(The following is an unpublished letter to the editor of The Grand Rapids Press regarding an excellent editorial on cost savings ideas for local government.)

Applause is in order for the Grand Rapids Press Jan. 5 editorial “How to save money for local governments,” which correctly concludes that removing barriers to freer association between local units of government can cut costs.

One reason potential savings exist is because overlapping and redundant services across governments often require a duplication of highly compensated government employees. That compensation often comes in the form of pension and health insurance benefits.

The Mackinac Center for Public Policy estimates that public employees in Michigan’s local units of government annually receive $1.73 billion more than their private-sector counterparts in benefits. These post-employment benefits may bankrupt more than few units of government in the coming years and need to be reined in.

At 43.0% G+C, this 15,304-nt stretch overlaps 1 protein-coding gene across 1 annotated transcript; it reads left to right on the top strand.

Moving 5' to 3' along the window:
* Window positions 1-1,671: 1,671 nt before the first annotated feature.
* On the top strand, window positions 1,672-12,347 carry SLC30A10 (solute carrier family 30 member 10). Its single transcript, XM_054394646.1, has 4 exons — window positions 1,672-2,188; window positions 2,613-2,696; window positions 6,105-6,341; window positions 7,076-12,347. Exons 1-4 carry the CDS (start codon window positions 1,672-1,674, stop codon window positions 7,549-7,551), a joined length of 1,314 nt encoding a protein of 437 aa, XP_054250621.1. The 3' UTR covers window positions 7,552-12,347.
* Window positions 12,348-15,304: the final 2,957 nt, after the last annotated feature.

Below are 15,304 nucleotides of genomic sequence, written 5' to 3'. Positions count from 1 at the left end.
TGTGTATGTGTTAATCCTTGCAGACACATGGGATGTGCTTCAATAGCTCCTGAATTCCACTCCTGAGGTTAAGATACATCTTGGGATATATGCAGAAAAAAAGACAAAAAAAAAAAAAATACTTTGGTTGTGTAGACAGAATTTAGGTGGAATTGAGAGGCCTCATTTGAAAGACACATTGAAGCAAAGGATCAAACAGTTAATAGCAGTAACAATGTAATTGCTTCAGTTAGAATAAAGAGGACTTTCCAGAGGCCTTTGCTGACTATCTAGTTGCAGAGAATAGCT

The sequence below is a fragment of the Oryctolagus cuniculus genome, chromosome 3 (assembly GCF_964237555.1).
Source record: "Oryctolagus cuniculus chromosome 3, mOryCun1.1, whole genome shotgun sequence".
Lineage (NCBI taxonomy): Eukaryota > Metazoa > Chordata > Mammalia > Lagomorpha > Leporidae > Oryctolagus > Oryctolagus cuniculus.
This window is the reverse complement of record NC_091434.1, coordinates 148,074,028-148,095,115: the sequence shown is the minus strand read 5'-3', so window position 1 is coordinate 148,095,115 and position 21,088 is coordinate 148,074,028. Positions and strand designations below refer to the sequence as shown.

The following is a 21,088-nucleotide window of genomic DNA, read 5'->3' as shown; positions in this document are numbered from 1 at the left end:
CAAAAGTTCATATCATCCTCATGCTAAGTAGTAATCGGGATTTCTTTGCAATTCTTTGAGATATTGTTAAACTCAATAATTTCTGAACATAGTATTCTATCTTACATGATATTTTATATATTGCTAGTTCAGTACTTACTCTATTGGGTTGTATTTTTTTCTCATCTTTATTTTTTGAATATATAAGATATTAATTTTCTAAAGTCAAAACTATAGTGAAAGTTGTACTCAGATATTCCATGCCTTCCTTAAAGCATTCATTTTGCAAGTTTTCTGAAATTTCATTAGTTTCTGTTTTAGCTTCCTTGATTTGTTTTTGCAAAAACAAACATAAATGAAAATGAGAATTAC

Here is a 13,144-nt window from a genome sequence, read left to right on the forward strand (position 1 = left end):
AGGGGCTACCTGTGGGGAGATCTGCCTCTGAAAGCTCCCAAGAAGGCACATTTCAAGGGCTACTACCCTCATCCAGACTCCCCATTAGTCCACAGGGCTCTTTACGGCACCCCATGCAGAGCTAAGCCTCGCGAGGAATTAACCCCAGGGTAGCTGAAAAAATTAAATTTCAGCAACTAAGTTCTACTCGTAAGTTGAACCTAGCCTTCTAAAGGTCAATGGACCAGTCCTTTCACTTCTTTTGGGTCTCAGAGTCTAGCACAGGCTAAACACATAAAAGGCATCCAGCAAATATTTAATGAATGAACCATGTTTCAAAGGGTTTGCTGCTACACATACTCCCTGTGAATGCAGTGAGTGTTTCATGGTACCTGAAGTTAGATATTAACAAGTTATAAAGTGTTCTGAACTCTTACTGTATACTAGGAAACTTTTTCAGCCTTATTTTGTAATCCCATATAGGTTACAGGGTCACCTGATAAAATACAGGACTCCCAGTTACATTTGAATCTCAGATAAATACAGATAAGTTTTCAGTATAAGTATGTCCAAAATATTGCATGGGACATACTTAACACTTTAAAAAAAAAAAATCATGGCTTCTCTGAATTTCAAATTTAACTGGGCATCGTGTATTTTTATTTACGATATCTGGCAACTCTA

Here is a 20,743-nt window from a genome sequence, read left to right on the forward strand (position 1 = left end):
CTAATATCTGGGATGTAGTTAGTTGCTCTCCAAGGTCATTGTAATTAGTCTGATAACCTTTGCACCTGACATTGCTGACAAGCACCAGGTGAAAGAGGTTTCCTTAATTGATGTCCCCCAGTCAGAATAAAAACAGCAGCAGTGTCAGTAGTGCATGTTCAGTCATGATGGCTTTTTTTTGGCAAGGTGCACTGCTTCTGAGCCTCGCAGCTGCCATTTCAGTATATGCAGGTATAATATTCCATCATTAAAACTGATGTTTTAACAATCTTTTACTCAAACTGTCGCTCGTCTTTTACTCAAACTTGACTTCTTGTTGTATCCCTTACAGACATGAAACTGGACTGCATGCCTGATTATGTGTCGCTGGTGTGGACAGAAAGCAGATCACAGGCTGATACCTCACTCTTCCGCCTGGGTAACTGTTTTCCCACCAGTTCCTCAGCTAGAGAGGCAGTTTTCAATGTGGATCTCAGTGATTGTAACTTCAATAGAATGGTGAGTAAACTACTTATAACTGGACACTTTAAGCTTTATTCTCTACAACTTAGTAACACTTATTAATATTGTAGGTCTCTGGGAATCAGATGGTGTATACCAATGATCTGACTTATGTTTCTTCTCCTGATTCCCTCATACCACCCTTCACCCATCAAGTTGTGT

When state and school employee benefit packages are added in, the disparity between public-sector and private-sector benefits grows to $5.7 billion. Bringing this into balance would allow Michigan to balance its budget, eliminate the Michigan Business Tax, provide $1 billion for road improvements and leave another $1 billion for a rainy day — all without cutting services, laying off employees or cutting wages.